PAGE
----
The Chancellors (14): Hugh Dalton

Hugh_Dalton_HU_059487Hugh Dalton, 1945-47

Labour, under Attlee

All three of Attlee’s chancellors were upper-middle class, public school and Oxbridge. In many ways, Dalton was the poshest of the lot. The son of a Church of England canon, Eton and Cambridge, his father was the onetime tutor to the future George V. At King’s, where he read economics, his best friend was the poet Rupert Brooke: Dalton and Brooke joined the Fabian Society there. Keynes was another friend. He joined the Army Service Corps, and at the Somme; he then transferred to the Royal Artillery and was decorated by the Italian government for his role at Caporetto. Dalton was then an academic at the LSE, and his published works on economics continued to be widely read and influential until the ‘sixties. He entered parliament in 1924. Having lost his seat in 1931, he returned in 1935: by then, he was a significant figure in the Labour Party.

His politics and economics were Fabian and Keynesian. In foreign policy, as shadow foreign affairs spokesman and chairman of Labour’s National Executive Committee, Dalton led the rejection of appeasement and supported rearmament. As such, he was a key figure in Labour’s move from Lansbury’s pacifism to the embrace of a patriotism that would mean Labour was able to join Churchill’s National Government. In that government, Dalton was minister of economic warfare and, as such, oversaw the Special Operations Executive. In 1942, he went to the Board of Trade, where he had a significant role in planning for post-war reconstruction: his 1945 Distribution of Industry Act paved the way for post-war regional policy. He expected to be foreign secretary, though both the king and the Foreign Office were uneasy about him. In the end, the need to keep Bevin and Morrison apart persuaded Attlee to give Dalton the Treasury, something his ministerial experience and academic background fitted him for eminently.

He was brilliant, in the way Old Etonians sometimes are, but not much liked (the George Osborne of the Labour 1945 government?) Though one of the key figures of the Attlee government, he could struggle to carry colleagues with him, or win Attlee’s support. He soon faced formidable obstacles in public finances, and despatched Keynes to negotiate the crucial US loan. His great achievement was to fund reconstruction, nationalisation and social reform, whilst making the tax system more sharply redistributive. He famously did so ‘with a song in my heart’. He also fought to restore the Treasury’s diminished authority (it was weakened by war, and was threatened by the idea of economic planning and Morrison’s role as economic supremo). Dalton nationalised the Bank of England, though in truth the Bank had long been under Treasury control. At his peak, in 1946 especially, he was a dominant force in the government and in the House.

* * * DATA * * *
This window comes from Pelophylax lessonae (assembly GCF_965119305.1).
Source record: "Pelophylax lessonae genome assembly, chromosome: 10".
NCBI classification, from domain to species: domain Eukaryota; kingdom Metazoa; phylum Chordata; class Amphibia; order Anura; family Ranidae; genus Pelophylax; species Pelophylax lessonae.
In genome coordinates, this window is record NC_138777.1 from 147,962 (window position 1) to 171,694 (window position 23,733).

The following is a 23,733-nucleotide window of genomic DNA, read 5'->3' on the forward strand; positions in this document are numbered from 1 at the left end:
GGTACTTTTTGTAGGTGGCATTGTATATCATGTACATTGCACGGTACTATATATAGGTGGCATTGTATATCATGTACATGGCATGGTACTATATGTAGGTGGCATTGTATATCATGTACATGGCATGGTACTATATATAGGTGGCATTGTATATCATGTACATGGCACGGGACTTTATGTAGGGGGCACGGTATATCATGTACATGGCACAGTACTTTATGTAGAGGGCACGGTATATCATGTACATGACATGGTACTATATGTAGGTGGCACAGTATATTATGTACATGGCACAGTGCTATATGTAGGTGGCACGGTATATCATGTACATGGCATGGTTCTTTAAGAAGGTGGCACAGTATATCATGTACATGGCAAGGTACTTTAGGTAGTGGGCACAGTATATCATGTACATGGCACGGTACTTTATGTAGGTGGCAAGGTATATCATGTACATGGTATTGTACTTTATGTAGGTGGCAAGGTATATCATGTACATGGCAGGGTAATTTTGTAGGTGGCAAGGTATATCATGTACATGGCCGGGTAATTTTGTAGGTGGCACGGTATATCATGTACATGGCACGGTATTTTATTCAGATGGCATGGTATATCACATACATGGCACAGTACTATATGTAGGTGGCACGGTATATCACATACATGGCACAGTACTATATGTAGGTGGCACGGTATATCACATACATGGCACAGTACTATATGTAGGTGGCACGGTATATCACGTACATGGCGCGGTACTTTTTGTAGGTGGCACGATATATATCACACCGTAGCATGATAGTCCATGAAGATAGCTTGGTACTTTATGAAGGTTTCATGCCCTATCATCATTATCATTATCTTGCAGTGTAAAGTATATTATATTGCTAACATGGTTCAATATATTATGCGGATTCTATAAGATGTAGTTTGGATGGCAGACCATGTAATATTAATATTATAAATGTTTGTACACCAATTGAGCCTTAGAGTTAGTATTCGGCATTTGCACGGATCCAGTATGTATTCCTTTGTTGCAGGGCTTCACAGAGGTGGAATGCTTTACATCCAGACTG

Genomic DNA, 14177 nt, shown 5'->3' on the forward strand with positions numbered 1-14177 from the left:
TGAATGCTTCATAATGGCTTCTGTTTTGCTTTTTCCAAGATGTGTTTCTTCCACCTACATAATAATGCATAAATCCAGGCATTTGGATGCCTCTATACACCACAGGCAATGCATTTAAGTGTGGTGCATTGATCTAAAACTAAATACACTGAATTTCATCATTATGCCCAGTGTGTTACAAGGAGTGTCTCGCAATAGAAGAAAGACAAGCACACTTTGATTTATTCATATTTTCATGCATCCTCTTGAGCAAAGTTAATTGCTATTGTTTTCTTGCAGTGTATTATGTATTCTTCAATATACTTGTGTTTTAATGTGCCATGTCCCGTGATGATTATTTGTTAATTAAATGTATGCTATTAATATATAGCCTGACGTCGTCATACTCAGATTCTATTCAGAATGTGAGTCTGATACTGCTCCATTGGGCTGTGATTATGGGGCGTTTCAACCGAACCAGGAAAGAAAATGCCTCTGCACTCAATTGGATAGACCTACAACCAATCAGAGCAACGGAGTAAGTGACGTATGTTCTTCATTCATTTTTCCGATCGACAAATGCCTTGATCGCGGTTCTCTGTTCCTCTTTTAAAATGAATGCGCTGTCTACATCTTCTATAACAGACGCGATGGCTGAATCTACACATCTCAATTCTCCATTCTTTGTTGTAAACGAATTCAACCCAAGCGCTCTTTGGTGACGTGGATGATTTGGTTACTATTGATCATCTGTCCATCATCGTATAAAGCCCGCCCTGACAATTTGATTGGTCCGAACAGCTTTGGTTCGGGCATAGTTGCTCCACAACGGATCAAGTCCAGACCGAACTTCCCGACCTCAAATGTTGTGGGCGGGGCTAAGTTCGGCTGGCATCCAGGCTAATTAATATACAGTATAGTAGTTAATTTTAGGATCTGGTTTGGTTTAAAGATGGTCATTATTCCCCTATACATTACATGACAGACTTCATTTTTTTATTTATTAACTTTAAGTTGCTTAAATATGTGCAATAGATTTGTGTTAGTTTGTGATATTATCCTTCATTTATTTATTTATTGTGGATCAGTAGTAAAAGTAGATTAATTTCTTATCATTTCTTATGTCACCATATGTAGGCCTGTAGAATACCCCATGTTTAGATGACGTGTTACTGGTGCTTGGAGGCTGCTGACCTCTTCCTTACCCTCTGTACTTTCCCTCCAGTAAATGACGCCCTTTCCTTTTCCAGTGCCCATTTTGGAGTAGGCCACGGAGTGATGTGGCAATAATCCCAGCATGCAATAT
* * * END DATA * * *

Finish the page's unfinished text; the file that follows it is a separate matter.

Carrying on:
The Tories detested him, as did the City; both scented blood as his star fell and the ‘annus mirabilis’ of 1946 became the ‘annus horrendus’ of 1947.  Dalton was badly damaged by the crises of 1947, the winter freeze and the convertibility crisis. Underlying those problems were the weaknesses in the planning apparatus Dalton envisaged. The minister for fuel and power, Manny Shinwell, had been given plenty of warnings of a possible coal shortage: he would not be the first, or last, minister to prefer unfounded optimism over difficult policy. His failure to foresee the convertibility crisis was a product of over optimistic Treasury forecasts: economic forecasting was in its infancy, and the grown up version can hardly be said to be wholly reliable. Most of all, the notion of planning was fundamentally flawed, at the very least in 1947 (later governments, in the ’sixties and ‘seventies, of both stripes would have scarce more luck). For the first time since the landslide of 1945, there was a spring in the Conservative step. First Shinwell (see here), and then Dalton were attacked: cheap money caused the convertibility crisis ran the line against the chancellor. Both ministers were holed below the waterline.

Neither went at once. Dalton’s last budget acknowledged the impossibility of planning: it saw the adoption of Keynesianism, and the primacy of the Treasury’s authority reasserted. Unfortunately, en route to the Commons to give his budget speech, the ever-garrulous Dalton let slip one of its details to a reporter, in those days a cardinal sin rather than the normal practice it is now. Not only was Dalton damaged goods resign, more as a lightning rod: the financial crisis of 1947 had weakened him, but he had also been involved in a plot to oust Attlee. The other plotters, Morrison and Cripps, were unsackable. Attlee took the opportunity to bare his political teeth and reshuffle: Dalton was the necessary and convenient collateral damage. He had played the game, and lost. He returned to government as chancellor of the duchy of Lancaster in 1948.

For Edmund Dell, he was a disastrous appointment. That is unfair. Dalton was forced to resign before the impact of his measures could take full effect, and under Labour the British economy went from war to peace with full employment, low inflation, cheap money and an export led economic recovery. Under Dalton, policy was consistently and radically redistributive. His fall from grace in 1947 was spectacular, but there was grace aplenty to begin with.

There are some clips of Dalton and the other Attlee Chancellors, here.

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